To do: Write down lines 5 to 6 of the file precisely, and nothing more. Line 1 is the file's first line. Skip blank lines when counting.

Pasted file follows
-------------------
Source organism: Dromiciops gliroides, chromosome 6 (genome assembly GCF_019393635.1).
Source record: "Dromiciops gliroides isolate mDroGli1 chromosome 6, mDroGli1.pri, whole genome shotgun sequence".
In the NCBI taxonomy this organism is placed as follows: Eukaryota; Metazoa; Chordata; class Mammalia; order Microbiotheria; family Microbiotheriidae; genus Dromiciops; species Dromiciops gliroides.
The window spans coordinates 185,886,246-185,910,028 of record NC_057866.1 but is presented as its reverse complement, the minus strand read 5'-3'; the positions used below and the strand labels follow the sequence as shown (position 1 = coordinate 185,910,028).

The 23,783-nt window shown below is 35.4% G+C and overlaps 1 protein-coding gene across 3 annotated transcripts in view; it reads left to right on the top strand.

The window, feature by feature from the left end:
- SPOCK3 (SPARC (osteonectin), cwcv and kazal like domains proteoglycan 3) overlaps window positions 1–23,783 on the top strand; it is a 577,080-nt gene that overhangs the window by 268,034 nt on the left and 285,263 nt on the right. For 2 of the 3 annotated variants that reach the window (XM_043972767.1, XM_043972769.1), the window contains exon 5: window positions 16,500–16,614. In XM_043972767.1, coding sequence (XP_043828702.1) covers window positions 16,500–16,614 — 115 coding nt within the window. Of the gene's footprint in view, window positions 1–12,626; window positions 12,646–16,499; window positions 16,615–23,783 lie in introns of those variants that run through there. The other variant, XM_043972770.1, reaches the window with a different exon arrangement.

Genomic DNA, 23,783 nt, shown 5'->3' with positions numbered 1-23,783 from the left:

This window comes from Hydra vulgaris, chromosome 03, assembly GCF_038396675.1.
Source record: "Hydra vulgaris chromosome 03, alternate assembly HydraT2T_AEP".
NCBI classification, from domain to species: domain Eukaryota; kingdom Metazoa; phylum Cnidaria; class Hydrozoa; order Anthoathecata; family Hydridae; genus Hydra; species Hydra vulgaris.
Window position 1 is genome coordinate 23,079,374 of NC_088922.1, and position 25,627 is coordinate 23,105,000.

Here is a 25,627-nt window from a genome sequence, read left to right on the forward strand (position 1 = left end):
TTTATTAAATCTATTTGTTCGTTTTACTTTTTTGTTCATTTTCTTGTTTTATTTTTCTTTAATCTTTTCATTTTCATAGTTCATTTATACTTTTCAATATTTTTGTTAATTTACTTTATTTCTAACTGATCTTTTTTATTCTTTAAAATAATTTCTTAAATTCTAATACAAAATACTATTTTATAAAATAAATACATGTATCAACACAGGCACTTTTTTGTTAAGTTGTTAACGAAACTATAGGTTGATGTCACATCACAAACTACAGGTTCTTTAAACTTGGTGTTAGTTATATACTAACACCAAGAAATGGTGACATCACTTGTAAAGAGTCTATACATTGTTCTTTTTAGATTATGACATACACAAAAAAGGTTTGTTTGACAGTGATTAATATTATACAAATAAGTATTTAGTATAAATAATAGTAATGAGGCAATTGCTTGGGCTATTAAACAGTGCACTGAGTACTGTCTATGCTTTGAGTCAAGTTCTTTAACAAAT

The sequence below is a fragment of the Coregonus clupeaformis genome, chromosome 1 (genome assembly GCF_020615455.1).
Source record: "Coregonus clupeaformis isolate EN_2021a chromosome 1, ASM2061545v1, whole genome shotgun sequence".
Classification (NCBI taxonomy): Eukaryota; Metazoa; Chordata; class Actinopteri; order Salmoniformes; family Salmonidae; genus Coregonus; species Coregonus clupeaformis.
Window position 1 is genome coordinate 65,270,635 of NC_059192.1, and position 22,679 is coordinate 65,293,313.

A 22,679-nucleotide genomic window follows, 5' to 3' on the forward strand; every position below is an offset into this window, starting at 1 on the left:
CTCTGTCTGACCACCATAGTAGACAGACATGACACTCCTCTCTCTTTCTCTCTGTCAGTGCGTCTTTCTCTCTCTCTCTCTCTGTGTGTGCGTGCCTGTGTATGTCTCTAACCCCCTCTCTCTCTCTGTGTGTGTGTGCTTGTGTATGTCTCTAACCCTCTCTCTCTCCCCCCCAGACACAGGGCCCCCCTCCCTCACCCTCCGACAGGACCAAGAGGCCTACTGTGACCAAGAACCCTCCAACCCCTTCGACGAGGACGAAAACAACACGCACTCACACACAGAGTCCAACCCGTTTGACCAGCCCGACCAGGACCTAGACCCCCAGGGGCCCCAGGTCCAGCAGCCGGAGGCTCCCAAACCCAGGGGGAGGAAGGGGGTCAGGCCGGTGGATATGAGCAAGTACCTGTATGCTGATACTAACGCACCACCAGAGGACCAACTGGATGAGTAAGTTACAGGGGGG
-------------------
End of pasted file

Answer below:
The 23,783-nt window shown below is 35.4% G+C and overlaps 1 protein-coding gene across 3 annotated transcripts in view; it reads left to right on the top strand.

The window, feature by feature from the left end: